I read Tamar Adler’s lovely book An Everlasting Meal in graduate school, and I still return to it, so I was delighted to discover that she’s now writing a column for the New York Times. In her first essay, she writes about elevating dinner for one:
For a happy life, Montaigne wrote, we “should set aside a room, just for ourselves, at the back of the shop” — a refuge, mental if not physical, where our liberty is ours alone and our conversation inward. I like to think he meant us to include a carefully laid dinner table in the room’s shaded corner, considering how thoroughly our useful exercise of freedom relies on our being well fed.
Too often, though, when alone and hungry, we end up eating poorly. Or I have: Over the years, I’ve rushed through dozens of bad dinners scraped together because they were just for me, only to later realize the bad food and haste had delivered me directly into the loneliness I was trying to avoid. It’s when I’ve resolved to act not by myself but withmyself — to serve as dignified a meal to me as I would to another — that the room has come to seem full and happy and loneliness has slunk away.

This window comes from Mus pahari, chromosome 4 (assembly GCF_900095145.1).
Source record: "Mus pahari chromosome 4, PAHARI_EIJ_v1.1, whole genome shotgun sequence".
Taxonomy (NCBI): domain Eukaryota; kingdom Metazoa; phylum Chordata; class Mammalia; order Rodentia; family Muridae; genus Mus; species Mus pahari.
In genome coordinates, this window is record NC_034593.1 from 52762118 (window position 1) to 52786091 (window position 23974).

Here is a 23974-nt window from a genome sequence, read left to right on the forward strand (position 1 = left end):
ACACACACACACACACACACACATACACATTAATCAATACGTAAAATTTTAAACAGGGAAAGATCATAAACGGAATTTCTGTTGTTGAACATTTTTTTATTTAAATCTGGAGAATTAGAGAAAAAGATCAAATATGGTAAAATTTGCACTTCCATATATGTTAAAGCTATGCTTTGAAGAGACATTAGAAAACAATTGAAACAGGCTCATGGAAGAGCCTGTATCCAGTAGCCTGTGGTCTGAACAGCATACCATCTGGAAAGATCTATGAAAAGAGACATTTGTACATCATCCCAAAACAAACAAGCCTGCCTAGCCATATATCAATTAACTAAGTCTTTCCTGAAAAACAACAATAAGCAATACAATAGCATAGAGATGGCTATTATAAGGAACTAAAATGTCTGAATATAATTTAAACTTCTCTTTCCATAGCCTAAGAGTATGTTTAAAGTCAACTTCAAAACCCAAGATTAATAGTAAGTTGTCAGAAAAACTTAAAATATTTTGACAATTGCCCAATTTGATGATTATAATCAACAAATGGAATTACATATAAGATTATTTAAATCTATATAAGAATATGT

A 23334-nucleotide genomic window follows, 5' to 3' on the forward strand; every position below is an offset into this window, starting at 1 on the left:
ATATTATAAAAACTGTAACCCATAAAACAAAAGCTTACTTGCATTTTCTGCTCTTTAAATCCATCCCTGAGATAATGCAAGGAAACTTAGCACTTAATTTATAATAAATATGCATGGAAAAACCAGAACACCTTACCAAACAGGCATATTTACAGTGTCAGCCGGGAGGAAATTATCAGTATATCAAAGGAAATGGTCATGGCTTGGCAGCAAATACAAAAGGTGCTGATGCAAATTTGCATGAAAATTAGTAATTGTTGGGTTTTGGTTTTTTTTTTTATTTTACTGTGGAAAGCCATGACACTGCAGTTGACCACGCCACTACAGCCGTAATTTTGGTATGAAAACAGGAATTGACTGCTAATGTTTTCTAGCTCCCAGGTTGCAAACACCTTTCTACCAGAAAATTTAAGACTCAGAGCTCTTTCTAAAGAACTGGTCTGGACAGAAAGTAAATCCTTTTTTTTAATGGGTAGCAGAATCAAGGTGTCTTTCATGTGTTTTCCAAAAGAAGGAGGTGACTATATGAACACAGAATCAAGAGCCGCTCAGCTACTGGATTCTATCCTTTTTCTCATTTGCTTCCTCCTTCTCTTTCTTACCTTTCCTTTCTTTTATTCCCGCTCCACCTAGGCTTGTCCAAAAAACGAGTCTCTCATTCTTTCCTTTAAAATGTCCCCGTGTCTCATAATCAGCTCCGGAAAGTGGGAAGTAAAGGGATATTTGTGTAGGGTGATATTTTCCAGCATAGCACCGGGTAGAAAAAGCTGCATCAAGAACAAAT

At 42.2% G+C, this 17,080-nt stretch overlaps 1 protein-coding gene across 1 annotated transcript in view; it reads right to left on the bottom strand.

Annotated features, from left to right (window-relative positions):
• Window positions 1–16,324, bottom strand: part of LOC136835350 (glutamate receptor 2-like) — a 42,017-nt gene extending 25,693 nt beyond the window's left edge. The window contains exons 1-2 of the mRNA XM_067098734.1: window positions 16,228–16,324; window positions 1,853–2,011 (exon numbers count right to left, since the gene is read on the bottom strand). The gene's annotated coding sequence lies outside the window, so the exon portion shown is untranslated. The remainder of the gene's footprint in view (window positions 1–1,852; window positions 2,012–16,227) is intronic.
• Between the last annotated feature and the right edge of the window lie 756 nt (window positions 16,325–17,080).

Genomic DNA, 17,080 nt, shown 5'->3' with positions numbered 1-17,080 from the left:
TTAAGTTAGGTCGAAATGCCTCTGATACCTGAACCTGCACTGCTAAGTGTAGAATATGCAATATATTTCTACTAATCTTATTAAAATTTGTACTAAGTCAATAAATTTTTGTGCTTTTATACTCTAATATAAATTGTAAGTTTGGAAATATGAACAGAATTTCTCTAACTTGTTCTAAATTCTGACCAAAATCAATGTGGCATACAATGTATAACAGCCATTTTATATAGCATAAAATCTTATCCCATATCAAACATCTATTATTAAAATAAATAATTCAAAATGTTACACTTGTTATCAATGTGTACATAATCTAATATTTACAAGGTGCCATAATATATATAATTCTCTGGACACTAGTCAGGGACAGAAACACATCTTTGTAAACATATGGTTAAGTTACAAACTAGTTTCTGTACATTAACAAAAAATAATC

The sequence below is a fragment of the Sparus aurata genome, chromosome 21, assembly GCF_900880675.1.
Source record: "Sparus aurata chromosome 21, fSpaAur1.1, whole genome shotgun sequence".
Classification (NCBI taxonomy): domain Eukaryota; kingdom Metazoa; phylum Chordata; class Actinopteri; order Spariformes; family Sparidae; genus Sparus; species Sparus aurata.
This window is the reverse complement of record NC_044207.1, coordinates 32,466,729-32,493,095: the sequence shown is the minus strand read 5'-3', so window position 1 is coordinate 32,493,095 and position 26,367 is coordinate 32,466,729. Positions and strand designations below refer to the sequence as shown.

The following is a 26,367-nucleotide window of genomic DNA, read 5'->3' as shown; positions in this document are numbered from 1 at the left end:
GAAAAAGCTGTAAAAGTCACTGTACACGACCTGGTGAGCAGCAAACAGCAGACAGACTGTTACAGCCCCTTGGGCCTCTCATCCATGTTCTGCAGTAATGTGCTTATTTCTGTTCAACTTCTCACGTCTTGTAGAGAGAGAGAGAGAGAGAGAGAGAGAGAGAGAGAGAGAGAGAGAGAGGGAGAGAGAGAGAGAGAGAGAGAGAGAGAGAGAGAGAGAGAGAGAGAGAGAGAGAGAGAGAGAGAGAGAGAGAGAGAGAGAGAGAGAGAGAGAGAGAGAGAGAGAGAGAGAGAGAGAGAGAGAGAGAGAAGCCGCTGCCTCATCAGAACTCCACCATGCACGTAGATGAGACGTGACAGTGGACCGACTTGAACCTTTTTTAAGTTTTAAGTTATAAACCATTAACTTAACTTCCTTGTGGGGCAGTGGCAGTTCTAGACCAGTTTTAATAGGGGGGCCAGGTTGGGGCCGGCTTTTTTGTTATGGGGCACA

At their best, solitary meals take advantage of solitude. My most straightforward and happiest involve only basic cooking and mostly arranging of elements that, because I don’t have to seek consensus at the table, can be as irreverent as my tastes are. It feels strange to truly accept that, for once, you can listen to no one, making combinations that are right for only you. But once you get used to it, it’s shockingly freeing.